However, ‘school choice’ proponents need to ask if there are any common values that need to be inculcated through the medium of education for which merely a common minimum syllabus would not suffice. The argument here is not that improvement of individuals would cumulatively improve the collective, which is technically possible if all schools give equally good education to all students. Education, importantly, has both instructional as well as experiential aspects. Perhaps, cultivation of democratic values is helped more by experience than instruction. Still, ‘school choice’ could arguably facilitate diversity by providing vouchers to children from disadvantaged sections to study alongside those from privileged segments. With background constraints like strict anti-discrimination laws, vouchers, like votes, could play a role in deepening democracy and pluralism. Yet, an outcome-based proposal like this inevitably calls for standardisation, neglecting the diverse ways in which knowledge has been acquired and transferred between generations of Indians.

Questions ahead

The ‘school choice’ debate should engage with some questions. Would ‘school choice’ attract competent teachers from government schools which offers them a better paid, less arduous and more secure job? If the ‘consumers’ of education (children) are not really the decision-makers (parents) of school choice (a recognised distinction in the Child Rights Convention), are we only substituting one paternalism with another?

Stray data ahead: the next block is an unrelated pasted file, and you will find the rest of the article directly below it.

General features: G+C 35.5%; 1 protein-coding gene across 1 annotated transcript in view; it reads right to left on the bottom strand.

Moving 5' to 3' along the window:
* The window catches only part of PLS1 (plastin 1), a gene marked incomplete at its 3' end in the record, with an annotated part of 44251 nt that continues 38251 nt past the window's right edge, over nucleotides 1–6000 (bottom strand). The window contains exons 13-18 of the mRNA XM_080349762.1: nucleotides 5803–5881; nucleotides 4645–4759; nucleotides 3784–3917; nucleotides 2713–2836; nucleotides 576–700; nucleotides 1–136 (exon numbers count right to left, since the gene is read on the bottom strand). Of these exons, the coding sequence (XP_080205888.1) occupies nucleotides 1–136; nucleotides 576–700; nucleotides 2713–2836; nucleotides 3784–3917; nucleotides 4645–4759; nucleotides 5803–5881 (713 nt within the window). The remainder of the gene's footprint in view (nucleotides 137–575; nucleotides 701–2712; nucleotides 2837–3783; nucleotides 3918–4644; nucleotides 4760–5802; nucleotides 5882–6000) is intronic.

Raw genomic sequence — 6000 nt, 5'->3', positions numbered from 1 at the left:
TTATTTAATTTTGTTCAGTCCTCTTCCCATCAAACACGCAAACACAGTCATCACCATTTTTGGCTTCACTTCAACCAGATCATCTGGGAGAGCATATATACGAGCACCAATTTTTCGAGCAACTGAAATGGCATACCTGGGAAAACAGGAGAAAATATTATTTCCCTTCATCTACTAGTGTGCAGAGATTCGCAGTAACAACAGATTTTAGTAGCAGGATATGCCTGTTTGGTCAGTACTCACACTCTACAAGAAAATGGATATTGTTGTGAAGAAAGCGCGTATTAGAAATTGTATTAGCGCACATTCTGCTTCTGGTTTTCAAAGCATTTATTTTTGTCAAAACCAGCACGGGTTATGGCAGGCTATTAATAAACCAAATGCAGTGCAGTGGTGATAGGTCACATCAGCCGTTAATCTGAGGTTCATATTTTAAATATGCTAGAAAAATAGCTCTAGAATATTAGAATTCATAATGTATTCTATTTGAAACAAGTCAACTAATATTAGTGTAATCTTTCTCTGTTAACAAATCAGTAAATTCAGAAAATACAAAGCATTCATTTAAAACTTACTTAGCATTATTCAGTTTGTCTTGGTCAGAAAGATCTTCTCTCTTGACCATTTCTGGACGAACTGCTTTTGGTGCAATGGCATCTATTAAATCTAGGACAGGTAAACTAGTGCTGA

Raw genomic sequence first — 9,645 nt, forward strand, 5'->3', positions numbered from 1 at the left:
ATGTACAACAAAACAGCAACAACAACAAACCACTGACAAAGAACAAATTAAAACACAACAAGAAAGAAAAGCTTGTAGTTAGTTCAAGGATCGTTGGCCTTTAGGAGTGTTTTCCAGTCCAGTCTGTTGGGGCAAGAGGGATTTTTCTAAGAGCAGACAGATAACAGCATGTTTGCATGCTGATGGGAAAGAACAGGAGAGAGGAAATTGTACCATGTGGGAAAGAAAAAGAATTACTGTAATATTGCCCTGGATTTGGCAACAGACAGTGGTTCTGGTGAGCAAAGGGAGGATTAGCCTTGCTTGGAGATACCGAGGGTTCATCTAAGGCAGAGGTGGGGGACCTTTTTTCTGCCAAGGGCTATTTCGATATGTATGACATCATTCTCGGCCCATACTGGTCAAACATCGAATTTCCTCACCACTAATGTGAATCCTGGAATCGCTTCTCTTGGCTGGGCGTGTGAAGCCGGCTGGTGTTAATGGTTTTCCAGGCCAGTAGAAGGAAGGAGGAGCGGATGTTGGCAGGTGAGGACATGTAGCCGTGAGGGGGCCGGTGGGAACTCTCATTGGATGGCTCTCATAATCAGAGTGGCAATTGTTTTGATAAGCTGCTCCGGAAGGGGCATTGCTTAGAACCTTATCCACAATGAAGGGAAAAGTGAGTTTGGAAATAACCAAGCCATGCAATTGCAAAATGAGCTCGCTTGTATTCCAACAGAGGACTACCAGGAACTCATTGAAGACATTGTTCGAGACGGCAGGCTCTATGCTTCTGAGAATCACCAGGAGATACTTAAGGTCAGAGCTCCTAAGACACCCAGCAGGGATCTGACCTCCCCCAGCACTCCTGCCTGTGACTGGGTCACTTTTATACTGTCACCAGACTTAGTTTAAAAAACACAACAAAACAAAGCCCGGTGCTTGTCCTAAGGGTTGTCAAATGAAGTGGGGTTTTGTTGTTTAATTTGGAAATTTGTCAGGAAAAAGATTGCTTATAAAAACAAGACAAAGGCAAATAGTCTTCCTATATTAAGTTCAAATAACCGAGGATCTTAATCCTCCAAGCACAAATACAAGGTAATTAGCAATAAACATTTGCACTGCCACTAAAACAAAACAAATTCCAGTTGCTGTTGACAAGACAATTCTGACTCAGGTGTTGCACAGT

Can we design a regulatory structure that makes our democratic commitments and variegated social contexts central and permanent features of ‘school choice’? Basic education, like healthcare and subsistence, is an essential for equality of opportunity and access to the market. Only when these background conditions are equal can we hold people responsible for their market decisions involving opportunity costs, which would simultaneously generate economic differentials. Therefore, would it not intensify inequalities if these background conditions that bring people on a level playing field are subjected to market outcomes?

With market economies becoming market societies, Michael Sandel asks critical questions that should also inform the ‘school choice’ debate: “At a time of rising inequality, the marketisation of everything means that people of affluence and people of modest means lead increasingly separate lives. The question of markets is really a question about how we want to live together. Do we want a society where everything is up for sale? Or are there certain moral and civic goods that markets not honour and money cannot buy?”

Ajey Sangai is Research Fellow at the Vidhi Centre for Legal Policy, New Delhi.

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Printable version | May 17, 2021 5:32:23 AM | https://www.thehindu.com/opinion/columns/A-learning-curve-on-school-choice/article14378347.ece